Diagnosis is based on laboratory findings. The disorder is characterized by mild anemia, macrocytosis in the peripheral blood, and giant multinucleated erythroblasts (containing up to 12 nuclei) in the bone marrow. Increased levels of serum thymidine kinase, lactate dehydrogenase and bilirubin and very low or undetectable haptoglobin are also characteristic of this disease. Mutations in the KIF23 gene can also determine a diagnosis of CDA III.

Differential diagnosis
The diagnosis of CDA III should be considered following exclusion of other causes of macrocytosis (B12 deficiency, folic acid deficiency or other megaloblastic anemias such as pernicious anemia or thiamine-responsive megaloblastic anemia syndrome; see these terms), acquired dyserythropoiesis (myelodysplastic syndrome, acute erythroid leukemia), hemolytic anemias (hereditary spherocytosis) or microcytic anemias (thalassemias and iron deficiency anemias). Gilbert syndrome (see these terms) and infections should be also excluded.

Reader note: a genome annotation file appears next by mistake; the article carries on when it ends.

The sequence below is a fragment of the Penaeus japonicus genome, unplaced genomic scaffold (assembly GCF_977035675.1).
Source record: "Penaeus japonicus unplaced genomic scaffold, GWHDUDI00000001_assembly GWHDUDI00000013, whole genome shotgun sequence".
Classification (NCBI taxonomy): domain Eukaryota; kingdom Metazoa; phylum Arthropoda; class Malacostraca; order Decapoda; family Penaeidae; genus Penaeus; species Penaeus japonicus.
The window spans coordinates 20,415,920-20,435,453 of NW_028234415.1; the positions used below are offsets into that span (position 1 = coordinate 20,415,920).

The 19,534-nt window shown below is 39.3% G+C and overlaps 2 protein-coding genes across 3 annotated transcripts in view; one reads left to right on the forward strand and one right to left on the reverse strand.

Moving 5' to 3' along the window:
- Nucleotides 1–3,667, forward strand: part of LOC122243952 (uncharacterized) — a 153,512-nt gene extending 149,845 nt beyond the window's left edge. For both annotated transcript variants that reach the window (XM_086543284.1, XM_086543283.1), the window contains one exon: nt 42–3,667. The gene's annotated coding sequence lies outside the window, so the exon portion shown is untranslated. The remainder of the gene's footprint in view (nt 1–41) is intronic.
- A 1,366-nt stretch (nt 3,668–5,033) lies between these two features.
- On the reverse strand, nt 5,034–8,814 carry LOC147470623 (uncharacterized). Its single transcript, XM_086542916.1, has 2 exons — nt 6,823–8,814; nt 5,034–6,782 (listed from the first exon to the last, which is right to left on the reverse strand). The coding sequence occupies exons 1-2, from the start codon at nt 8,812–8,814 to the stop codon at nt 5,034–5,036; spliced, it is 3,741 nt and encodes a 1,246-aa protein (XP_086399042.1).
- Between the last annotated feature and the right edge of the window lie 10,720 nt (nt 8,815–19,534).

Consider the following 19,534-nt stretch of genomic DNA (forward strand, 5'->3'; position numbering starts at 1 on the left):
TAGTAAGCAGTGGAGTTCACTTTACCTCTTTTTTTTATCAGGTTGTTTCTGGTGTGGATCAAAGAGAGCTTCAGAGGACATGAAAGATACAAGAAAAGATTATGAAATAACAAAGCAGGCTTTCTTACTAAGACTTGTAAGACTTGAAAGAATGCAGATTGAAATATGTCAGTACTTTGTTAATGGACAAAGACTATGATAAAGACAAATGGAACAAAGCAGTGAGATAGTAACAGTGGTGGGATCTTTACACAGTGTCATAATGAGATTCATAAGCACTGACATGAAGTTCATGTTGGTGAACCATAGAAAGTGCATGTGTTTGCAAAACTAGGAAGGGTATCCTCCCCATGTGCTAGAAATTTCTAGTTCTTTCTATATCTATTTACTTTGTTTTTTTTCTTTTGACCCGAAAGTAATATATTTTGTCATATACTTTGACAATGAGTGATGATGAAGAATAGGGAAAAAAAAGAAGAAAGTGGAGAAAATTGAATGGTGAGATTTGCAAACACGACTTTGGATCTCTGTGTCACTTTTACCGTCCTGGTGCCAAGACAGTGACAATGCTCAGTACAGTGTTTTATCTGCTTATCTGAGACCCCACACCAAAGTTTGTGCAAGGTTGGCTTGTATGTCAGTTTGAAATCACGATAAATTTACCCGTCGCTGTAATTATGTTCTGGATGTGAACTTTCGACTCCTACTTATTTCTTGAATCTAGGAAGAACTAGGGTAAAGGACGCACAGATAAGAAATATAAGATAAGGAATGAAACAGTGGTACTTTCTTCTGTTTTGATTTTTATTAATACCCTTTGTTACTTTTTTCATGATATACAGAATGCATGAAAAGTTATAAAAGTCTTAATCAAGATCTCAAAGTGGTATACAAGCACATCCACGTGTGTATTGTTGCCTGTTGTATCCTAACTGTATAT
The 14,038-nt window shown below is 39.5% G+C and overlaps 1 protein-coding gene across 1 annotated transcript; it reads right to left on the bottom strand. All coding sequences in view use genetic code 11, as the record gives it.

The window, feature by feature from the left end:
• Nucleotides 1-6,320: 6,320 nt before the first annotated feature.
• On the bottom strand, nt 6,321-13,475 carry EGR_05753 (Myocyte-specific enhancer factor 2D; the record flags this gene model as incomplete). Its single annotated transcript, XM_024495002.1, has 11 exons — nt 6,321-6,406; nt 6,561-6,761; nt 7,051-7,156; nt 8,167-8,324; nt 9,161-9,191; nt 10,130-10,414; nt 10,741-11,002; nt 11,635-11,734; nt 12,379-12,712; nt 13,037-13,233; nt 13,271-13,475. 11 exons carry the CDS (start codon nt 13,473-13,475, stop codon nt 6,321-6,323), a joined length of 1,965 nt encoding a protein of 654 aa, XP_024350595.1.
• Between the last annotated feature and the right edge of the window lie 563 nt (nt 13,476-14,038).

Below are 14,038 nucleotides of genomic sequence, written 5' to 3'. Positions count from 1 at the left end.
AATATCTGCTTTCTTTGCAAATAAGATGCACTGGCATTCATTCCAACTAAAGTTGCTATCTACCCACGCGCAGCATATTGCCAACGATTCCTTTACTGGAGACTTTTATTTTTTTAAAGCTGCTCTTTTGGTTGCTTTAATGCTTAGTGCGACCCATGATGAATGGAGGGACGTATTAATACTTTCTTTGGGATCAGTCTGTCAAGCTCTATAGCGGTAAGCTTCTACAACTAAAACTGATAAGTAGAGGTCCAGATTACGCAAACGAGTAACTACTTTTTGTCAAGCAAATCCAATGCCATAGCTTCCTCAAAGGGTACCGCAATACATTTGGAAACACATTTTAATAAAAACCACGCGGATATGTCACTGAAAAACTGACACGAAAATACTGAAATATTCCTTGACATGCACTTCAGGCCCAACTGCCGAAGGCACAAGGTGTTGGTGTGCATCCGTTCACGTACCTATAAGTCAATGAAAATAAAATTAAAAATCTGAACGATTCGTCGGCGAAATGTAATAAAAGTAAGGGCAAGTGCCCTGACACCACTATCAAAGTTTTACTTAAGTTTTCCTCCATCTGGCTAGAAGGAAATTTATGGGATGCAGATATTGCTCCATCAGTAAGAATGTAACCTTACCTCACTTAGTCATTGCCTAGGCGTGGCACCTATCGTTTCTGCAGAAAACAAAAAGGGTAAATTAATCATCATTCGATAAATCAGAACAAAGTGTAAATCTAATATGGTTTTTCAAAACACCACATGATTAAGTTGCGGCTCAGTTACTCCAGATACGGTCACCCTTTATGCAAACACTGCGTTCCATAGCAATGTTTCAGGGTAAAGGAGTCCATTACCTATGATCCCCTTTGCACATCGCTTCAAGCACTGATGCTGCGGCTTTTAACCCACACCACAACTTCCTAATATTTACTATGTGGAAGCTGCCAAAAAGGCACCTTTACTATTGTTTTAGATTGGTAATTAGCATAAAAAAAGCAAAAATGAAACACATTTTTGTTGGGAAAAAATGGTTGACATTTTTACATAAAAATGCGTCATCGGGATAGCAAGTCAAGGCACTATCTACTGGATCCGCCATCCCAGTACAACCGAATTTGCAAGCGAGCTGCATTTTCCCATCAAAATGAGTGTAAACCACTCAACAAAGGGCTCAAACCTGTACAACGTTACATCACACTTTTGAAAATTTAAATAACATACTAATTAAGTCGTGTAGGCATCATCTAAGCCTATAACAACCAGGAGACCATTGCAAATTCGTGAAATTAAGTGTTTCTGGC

Antenatal diagnosis
Prenatal diagnosis for at-risk pregnancies requires prior identification of the disease-causing mutations in the family.

Genetic counseling
Genetic counseling is possible in CDA III. It is inherited in an autosomal dominant mode. Other sporadic CDA III-like cases have been reported with an autosomal recessive pattern of inheritance, suggesting a different genetic alteration than KIF23 associated CDA III and possibly another subtype of CDA.

Management and treatment
In most cases anemia is mild and treatment is not necessary. Only during times of extreme anemia (often due to pregnancy or surgery), may a transfusion be needed. Ophthalmological follow-up is recommended in those with eye manifestations.